By this time, the Brutii may have taken Thermon, but that’s fine. Take Larissa, and Thessalonica. This should be enough to cut off the Brutii’s advance any further. If the Julii are on track, they should have Salona. Take Blyzora, and the Brutii are stuck, and will not be able to progress any further.
When The Brutii become your enemy, they’ll only have three or four cities to their name, and you’ll be ready.
By now, you should have a pretty sizable army, and Gaius should be proving himself to be a legend.
Now that we’ve secured our position, send a diplomat to Thrace, if they haven’t sent one to you. Accept or Offer them an Alliance. They will expand North, and our friends the Julii won’t bother them for now.
Send Gaius and his men to Halicarnassus, and secure the Mausoleum. Have an army ferry over to Rhodes, and put down the Greeks once and for all. Massacre the populous, and invest in new recruits.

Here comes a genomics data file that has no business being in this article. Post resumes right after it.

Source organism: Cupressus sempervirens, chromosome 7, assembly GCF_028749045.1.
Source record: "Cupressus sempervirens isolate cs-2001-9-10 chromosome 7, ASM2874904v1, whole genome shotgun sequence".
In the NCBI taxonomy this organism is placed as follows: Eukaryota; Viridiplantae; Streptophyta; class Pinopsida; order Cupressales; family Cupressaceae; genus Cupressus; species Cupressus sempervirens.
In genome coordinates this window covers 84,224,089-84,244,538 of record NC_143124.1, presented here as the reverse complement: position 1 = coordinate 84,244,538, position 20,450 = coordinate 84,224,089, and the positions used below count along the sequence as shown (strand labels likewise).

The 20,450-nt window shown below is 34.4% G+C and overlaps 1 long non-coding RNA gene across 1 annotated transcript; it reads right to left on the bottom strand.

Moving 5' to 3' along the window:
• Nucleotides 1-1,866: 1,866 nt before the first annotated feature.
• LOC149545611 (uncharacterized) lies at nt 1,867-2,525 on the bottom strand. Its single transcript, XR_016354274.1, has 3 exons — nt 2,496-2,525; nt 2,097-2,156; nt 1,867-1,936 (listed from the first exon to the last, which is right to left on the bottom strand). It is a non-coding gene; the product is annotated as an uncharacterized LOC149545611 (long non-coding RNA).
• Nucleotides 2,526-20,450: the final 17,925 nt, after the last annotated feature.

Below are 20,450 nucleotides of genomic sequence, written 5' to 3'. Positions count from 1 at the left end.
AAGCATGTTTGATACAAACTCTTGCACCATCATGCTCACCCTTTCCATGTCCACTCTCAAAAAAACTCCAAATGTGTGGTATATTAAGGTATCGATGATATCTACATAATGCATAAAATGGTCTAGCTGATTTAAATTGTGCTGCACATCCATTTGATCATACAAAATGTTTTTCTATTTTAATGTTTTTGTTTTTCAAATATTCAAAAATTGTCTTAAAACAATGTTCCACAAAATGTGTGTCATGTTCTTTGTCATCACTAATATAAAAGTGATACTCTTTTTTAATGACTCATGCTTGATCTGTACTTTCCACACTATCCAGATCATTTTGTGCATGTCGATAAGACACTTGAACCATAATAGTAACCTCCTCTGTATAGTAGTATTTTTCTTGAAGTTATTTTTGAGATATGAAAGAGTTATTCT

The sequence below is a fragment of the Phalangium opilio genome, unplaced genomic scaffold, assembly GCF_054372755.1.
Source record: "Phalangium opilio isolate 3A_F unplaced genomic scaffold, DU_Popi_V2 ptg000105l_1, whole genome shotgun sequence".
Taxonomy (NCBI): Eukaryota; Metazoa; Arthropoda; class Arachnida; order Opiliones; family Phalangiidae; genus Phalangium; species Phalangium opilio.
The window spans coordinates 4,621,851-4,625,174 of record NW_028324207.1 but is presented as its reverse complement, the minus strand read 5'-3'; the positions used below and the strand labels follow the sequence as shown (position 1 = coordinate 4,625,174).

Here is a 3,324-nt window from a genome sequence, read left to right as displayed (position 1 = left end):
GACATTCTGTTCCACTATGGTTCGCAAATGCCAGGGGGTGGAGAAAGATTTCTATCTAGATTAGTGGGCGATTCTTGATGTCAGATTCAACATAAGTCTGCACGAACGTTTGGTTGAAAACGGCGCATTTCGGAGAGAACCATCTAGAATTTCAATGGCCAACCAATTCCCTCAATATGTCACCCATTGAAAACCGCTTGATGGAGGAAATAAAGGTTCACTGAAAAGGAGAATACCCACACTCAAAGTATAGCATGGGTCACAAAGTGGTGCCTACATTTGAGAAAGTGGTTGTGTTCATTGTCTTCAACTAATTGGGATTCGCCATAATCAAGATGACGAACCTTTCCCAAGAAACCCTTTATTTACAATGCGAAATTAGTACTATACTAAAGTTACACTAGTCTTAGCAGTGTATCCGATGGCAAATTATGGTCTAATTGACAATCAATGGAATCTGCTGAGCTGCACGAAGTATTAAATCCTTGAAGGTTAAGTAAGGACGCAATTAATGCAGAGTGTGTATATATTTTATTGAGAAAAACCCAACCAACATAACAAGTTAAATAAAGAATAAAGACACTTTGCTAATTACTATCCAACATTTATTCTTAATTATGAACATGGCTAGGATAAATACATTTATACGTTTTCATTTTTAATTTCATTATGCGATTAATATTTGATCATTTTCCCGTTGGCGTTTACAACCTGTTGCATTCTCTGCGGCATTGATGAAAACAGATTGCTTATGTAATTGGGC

This is where the real money starts rolling in. With Greece, Kydonia, and the Turkish coast under your control, your naval trade will start to skyrocket. But why stop there? Have Gaius and his men take out the Pontics in the region. Try and avoid a war with Egypt right now.
Once you begin to spread you Empire out from here, it is highly recommended that you move your capitol from Capua to Athens. Being near the capitol has a positive effect a on a lot of cities, and Athens should be the center of your empire anyway. Time to make it official.
If you’ve kept up on your Troop factory, now is a great time to finally get the Senate off of your back about Carthage. If you’ve kept your Ceasefire with Carthage, they will most likely have left to fight Numidia and deal with their horrible situation in Spain. Carthage and Thapsus should be easy to take if they aren’t expecting a fight.